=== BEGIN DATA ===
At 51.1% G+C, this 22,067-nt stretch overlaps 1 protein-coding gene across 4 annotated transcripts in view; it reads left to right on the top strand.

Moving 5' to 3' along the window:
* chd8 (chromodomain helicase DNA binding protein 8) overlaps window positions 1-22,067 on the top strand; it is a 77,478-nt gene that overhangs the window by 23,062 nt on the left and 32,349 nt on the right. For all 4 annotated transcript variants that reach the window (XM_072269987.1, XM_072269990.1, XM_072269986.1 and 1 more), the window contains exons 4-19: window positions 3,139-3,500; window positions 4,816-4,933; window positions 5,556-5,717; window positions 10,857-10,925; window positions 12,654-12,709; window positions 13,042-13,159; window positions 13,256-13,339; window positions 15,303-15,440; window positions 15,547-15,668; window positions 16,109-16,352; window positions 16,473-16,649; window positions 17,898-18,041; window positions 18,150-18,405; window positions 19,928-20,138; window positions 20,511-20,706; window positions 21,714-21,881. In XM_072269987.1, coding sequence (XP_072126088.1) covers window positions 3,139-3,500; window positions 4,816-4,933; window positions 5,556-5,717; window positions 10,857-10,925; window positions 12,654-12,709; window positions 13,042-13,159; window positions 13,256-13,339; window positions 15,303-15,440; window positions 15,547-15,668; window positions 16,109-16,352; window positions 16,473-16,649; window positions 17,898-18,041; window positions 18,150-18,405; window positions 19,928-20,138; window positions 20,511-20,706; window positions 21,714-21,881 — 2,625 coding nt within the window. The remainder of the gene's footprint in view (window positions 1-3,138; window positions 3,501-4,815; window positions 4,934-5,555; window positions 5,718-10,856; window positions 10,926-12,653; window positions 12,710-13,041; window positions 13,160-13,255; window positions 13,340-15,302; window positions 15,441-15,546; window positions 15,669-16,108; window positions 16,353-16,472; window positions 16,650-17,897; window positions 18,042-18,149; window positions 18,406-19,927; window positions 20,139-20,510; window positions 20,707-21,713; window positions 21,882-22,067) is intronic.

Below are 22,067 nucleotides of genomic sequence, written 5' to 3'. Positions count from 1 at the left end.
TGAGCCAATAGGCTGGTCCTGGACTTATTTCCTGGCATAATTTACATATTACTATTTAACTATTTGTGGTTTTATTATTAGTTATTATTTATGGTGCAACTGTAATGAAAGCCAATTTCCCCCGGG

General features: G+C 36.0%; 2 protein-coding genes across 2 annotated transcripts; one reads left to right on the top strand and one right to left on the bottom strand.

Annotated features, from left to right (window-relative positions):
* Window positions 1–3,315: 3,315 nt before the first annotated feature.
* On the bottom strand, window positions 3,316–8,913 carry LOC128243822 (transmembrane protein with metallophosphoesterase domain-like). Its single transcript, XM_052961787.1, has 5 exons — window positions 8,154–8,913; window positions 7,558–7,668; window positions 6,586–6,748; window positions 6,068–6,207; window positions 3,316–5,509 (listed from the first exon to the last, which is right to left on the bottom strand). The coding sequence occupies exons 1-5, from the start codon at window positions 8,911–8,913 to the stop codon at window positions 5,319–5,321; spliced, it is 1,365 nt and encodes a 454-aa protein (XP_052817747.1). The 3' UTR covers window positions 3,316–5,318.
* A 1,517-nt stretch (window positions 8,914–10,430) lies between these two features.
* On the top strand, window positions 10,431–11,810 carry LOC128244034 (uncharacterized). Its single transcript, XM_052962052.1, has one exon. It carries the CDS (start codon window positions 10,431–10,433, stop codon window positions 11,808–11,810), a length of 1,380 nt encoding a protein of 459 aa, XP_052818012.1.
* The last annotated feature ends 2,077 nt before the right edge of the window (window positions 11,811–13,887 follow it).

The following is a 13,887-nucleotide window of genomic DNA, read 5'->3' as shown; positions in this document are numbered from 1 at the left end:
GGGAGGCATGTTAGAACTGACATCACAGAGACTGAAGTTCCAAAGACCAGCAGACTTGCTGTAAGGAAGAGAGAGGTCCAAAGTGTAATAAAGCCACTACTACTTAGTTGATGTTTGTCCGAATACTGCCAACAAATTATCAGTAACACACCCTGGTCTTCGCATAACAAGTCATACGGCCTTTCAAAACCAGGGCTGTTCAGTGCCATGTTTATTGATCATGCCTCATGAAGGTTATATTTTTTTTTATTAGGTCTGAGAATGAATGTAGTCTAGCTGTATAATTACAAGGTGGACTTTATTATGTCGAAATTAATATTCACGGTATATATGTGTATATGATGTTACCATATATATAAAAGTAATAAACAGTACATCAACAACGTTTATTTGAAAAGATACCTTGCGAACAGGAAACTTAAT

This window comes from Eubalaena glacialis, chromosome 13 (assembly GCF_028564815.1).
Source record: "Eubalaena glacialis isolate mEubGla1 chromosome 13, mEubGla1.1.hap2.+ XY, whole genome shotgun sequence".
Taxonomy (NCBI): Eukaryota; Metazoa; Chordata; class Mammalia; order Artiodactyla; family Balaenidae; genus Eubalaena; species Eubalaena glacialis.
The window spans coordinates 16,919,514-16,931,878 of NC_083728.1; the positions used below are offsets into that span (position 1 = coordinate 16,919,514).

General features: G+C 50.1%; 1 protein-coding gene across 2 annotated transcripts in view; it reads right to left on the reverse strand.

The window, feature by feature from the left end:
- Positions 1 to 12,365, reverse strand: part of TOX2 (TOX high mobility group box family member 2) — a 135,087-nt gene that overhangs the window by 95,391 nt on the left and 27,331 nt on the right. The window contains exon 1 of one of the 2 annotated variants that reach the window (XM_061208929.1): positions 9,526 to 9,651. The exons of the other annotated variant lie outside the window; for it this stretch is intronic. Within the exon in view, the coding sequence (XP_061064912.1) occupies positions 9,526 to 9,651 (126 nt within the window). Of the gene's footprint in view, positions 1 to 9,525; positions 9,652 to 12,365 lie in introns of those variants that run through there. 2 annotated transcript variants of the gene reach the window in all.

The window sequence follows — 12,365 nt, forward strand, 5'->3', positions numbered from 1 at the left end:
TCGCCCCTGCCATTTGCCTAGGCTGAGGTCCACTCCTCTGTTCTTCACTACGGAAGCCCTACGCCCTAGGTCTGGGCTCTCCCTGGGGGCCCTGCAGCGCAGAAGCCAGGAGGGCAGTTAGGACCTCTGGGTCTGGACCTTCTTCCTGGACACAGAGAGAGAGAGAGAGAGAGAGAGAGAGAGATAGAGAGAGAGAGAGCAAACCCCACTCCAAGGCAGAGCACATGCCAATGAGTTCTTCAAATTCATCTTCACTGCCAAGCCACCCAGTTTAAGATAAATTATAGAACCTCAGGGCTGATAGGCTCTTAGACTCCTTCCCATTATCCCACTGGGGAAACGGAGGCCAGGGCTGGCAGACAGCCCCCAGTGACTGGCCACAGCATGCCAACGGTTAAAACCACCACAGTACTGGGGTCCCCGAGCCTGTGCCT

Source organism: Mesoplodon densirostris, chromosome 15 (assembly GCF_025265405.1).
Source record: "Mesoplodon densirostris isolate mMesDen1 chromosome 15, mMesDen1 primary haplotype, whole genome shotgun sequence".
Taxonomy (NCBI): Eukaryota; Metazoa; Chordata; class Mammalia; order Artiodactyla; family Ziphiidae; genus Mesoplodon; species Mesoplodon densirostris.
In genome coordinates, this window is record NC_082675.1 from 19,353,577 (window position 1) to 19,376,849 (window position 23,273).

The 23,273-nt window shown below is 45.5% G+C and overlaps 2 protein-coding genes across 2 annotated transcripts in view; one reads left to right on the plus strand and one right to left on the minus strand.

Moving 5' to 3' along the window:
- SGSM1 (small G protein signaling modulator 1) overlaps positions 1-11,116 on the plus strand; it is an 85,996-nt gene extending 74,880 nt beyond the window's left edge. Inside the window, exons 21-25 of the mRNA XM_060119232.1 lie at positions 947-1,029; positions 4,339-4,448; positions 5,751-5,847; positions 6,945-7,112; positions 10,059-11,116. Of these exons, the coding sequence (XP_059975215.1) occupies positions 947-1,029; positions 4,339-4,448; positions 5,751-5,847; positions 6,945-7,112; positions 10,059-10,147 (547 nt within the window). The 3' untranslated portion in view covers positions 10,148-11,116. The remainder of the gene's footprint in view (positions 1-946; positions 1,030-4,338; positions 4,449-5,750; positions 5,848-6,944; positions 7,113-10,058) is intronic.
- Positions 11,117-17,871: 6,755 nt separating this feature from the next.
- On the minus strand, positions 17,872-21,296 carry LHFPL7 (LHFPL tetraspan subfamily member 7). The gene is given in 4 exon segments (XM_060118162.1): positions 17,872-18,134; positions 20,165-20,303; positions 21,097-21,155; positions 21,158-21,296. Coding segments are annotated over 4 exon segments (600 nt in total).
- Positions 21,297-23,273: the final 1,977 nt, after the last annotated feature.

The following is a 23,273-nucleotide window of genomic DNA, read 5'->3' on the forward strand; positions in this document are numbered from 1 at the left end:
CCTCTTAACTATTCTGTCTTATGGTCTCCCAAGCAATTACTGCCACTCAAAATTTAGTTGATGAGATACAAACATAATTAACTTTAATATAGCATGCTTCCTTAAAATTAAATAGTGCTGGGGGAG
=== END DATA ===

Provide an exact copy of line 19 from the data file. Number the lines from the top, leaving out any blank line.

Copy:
General features: G+C 50.1%; 1 protein-coding gene across 2 annotated transcripts in view; it reads right to left on the reverse strand.